Fidel addressing the masses. Photo: Fidel Castro Center
Few leaders in recent history have been so vilified by the great corporate press and its supporters as Fidel Castro. The Commander of the Cuban Revolution is, without a doubt, one of the indispensable figures in the history of the Americas and this explains, in part, the permanent ‘symbolic assassination’ which his figure was and is subjected. On his 97th birthday, it is worthwhile to point out some ideas about Fidel and the significance of this great leader.
Those who have had the good fortune to visit Fidel Castro’s birthplace in the small town of Birán, in the province of Holguín, can get a clear idea of his origins. Without being the son of one of the great landowners of pre-revolutionary Cuba, Fidel was, nevertheless, the son of a family with resources.
His father, a Spanish emigrant, had been able to amass a small fortune and acquire land, which allowed him to support a large family, and guarantee a good standard of living and a good education for his children. This education took Fidel first to Santiago de Cuba, the second most important city in the country, and then to study law in Havana, where he was able to fully integrate himself into his generation’s process of coming of age and political struggle.
As a member of the Orthodox Youth*, with an intrinsic sense of justice, Fidel, like all his generation, deeply lamented the suicide of Eduardo Chibás. The death of the Orthodox leader, drowned by the corruption and rottenness of the Authentic Party governments, was a formidable and almost disheartening blow for a youth formed in the failure of the revolution of 1930 and who saw how the yearnings of redemption and national reform were slipping through their fingers.
Batista’s coup d’état in March 1952 seemed to be the final sentence. The military and the barracks returned to impose themselves on the destiny of the nation. And they did so in the service of the interests of big North American capital. Batista was, once again, the hard man who would reestablish order and security. Under his rule, gangster confrontations, hired assassinations, and assaults would end. The army would ensure the necessary tranquility so that North American money, including that of the mafia, could carry out its “business as usual”.
In the process, all freedom would be limited and all opposition violently silenced. The gains of the 1940 Constitution were lost.
The difference is that the generation that emerged in those years and entered political life, especially its most revolutionary wing, was not willing to accept that order of things. Fidel was the natural leader of that process of rebellion. He was the one who captained the audacious assault on the Moncada, which, although a failure, demonstrated two fundamental things: the bloodthirsty brutality of Batista’s regime, which persecuted and massacred the survivors of the action, and the existence of a spirit of rebellion willing to fight for a better Cuba.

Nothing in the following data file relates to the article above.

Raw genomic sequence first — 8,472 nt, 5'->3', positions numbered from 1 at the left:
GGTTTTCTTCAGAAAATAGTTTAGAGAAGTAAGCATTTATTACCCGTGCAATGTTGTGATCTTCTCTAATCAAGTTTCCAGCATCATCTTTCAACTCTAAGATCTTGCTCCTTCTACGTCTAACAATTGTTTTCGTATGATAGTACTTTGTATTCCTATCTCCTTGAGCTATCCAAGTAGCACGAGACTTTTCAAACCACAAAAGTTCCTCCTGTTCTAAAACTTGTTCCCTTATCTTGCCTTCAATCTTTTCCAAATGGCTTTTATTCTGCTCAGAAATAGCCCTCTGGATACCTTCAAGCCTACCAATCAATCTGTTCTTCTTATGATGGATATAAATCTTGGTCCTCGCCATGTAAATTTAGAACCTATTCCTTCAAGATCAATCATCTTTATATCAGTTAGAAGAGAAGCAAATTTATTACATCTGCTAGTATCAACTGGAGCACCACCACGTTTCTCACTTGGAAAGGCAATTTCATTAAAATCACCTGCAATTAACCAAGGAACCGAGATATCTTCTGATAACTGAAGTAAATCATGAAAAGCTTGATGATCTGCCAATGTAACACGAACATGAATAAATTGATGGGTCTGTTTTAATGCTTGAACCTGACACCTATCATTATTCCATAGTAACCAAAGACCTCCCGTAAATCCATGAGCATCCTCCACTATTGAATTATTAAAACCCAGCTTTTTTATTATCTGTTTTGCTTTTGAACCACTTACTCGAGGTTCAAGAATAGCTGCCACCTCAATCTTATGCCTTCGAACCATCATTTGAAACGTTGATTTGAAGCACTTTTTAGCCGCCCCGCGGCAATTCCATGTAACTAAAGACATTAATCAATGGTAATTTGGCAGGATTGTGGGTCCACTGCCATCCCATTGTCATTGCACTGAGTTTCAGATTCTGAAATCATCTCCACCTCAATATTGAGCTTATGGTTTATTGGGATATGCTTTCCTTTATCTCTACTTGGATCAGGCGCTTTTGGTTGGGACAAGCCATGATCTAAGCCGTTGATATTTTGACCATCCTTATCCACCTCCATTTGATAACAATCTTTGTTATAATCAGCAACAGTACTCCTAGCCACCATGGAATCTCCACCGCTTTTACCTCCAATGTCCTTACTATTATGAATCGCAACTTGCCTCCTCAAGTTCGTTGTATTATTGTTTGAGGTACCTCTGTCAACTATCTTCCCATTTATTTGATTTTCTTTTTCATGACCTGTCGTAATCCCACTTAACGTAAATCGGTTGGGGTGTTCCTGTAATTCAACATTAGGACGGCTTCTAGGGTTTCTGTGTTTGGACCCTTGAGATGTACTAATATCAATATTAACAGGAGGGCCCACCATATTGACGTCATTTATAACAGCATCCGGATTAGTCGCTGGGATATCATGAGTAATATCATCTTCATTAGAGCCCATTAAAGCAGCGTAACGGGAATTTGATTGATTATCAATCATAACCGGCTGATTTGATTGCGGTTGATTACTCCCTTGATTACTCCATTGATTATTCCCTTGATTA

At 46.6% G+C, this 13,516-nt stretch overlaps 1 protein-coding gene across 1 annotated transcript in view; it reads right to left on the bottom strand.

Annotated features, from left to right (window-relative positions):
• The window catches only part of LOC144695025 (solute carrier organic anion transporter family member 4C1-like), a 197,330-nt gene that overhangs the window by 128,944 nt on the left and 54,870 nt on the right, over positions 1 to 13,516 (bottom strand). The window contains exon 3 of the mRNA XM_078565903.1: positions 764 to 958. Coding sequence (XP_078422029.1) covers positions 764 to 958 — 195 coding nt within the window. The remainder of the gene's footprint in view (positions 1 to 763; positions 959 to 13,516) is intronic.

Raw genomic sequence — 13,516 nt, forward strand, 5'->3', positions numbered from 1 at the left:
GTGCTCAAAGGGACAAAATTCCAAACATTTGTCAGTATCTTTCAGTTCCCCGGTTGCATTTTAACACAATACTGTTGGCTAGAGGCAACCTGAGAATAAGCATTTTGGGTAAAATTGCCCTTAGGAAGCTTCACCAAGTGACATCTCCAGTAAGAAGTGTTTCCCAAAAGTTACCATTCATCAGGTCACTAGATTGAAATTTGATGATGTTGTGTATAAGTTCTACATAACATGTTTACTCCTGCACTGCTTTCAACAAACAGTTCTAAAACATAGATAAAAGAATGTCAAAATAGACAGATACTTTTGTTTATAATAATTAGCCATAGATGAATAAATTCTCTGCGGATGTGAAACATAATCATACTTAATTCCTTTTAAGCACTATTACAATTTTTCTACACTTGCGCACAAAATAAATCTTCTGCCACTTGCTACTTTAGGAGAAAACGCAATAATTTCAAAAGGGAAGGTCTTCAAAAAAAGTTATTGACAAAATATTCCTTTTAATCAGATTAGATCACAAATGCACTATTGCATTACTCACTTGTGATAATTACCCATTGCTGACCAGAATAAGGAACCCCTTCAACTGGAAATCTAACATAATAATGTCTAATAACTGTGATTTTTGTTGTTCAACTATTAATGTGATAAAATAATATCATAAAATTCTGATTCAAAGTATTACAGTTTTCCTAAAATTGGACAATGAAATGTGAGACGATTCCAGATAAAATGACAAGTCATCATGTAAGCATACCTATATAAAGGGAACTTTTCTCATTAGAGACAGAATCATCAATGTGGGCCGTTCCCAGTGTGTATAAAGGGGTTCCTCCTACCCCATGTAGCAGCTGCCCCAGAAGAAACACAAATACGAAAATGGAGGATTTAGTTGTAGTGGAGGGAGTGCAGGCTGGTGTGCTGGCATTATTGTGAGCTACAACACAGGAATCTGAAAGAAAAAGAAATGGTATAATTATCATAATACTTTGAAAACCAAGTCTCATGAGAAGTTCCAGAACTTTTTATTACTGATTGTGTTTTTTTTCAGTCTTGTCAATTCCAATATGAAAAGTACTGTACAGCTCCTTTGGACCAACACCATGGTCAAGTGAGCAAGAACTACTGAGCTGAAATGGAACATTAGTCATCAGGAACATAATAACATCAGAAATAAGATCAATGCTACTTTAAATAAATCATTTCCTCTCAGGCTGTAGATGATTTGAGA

That spirit was not crushed by prison, exile or defeat. In his plea of self-defense, later known as “History will absolve me,” Fidel made clear the claims of social justice and sovereignty that were at the base of the whole revolutionary movement.
Chance, which also plays a role in history, determined his survival in very difficult conditions, after the assault on Moncada, in the defeat of Alegría de Pío, in the numerous bombings and combats in the Sierra (his recklessness was such that after the combat of El Uvero, Che and several officers wrote him a letter asking him not to expose himself unnecessarily), the more than 600 attacks against him.
His intellectual level, his political lucidity of not allowing himself to be dragged into any of the pacts and lobbies that were forged around him on numerous occasions, his military capabilities and then his gifts as a popular leader when the Revolution triumphed, made him the undisputed leader of the process and the expression of the aspirations of an entire people.
As a politician, Fidel knew how to overcome very complex scenarios. The triumph of the Revolution also marked the beginning of an unprecedented escalation of aggression against Cuba. The existence of a triumphant Revolution in a continent that was its backyard was inadmissible for the US. A Revolution that dismantled the dogmas of the right and the left, demonstrating that it was possible to win against a professional army with a guerrilla group inferior in numbers and weapons, and further, that it was also possible to do so from a small neocolonial country, without great natural resources.
This Revolution had to overcome internally the more or less open aggression of the large and medium national bourgeoisie, which manifested itself both in the form of blackmail and aggression of different kinds. Armed groups, financed and trained by the US and the Creole oligarchies, proliferated in various regions of the country, sowing fear and destruction with pirate attacks, sabotage, bombings, assassinations, and robberies. Important figures of the revolutionary government of those early years ended up betraying it by action or omission, including military chiefs such as the first commander of the air force, Diaz Lang (who defected to the US in a stolen plane and regularly returned to drop grenades in central streets of Havana) or Hubert Matos, commander of the military region of Camagüey. The same was the case with the first president of the revolutionary government, Urrutia, the first president of the Central Bank, etc. A good part of the country’s professionals emigrated abroad and even the Catholic Church lent itself to infamous defamation campaigns, such as the infamous Operation Peter Pan.